Most patients who underwent cataract surgery from 2001 to 2014 did so at an ASC compared with a hospital outpatient department, according to a study.
Of 369,320 patients included in the retrospective longitudinal cohort analysis, 237,046 (64.2%) underwent cataract surgery at an ASC compared with 136,261 (36.9%) who underwent the procedure at a hospital outpatient department; 3,987 patients (1.1%) underwent surgery at both locations.
Seventy-three percent of procedures were performed at ASCs in 2014, up from 43.6% in 2001.
Older age reduced the likelihood of patients receiving cataract surgery at an ASC. Those with household incomes between $60,000 to $99,000 had 14% increased odds of undergoing cataract surgery at an ASC as compared with patients with household incomes of less than $40,000. This increased to 20% for patients with household incomes of $100,000 or more. Latino patients had 18% increased odds of undergoing cataract surgery at an ASC compared with white patients.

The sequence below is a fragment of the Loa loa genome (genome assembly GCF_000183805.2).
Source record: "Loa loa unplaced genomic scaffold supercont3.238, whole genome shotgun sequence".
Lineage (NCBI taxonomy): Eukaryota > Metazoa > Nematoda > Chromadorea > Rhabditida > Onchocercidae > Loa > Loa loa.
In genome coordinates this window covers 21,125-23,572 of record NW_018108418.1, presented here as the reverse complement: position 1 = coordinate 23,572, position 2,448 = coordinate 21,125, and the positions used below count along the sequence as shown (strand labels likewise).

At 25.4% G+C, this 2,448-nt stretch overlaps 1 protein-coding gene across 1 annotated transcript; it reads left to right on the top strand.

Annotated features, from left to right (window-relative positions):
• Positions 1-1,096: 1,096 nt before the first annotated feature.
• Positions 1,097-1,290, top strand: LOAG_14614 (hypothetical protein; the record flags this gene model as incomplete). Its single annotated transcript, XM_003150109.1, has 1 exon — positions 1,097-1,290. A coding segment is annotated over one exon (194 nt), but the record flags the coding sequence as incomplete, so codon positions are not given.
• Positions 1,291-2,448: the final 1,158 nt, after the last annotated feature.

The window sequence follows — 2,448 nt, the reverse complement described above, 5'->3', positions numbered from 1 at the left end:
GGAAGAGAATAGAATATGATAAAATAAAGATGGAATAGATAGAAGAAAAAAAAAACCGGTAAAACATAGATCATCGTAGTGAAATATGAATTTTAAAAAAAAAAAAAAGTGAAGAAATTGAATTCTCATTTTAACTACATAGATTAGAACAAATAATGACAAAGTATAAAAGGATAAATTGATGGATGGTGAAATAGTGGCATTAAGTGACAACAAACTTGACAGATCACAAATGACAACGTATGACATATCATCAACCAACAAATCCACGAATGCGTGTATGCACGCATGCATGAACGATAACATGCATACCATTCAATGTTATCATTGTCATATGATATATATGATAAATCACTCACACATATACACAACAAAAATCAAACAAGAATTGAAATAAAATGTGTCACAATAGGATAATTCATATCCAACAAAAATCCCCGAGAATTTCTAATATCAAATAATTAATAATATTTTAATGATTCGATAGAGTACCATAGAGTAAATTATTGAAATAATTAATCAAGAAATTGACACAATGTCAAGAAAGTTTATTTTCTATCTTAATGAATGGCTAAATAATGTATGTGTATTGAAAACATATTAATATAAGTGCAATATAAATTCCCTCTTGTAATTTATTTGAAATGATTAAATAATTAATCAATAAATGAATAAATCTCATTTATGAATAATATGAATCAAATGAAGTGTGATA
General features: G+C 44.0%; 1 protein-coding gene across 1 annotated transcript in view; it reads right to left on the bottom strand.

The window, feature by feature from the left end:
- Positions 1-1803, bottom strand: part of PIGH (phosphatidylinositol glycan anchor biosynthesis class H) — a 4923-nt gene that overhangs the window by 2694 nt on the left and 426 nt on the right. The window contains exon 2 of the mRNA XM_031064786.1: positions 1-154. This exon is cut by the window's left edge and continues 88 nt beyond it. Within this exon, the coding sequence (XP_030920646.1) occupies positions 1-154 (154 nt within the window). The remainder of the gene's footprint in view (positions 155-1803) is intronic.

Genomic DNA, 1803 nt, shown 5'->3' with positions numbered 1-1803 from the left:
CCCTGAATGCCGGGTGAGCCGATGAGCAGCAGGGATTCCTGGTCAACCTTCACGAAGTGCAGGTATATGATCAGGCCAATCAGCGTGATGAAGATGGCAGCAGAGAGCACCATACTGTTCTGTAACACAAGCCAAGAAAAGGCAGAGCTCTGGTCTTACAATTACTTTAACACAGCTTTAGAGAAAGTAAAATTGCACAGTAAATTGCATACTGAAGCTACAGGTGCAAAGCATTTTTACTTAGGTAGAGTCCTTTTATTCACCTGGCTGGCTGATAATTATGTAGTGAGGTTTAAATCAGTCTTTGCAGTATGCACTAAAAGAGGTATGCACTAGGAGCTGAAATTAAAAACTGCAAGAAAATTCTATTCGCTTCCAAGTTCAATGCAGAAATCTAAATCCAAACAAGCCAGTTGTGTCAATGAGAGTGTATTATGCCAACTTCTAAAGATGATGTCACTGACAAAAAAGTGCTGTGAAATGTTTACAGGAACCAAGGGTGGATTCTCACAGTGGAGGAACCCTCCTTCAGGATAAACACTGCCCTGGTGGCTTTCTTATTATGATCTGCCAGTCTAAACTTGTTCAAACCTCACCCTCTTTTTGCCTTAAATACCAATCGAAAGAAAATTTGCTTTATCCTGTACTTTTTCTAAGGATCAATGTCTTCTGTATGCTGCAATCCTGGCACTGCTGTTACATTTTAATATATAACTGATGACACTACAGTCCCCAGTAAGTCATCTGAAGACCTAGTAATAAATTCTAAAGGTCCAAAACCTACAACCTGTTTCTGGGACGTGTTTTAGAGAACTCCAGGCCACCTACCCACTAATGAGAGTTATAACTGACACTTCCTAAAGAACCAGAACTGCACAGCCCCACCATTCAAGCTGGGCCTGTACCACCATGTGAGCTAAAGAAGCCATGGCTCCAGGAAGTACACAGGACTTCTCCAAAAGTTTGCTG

“A major shift in ophthalmic surgical care in the United States from [hospital outpatient departments] to ASCs occurred over the past decade. Additional research is needed to assess whether this observed increase in the use of ASCs for cataract and other ocular surgeries affects overall access to surgery, surgical outcomes, patient safety and societal costs,” the researchers wrote. – by Robert Linnehan
Disclosures: The authors report no relevant financial disclosures.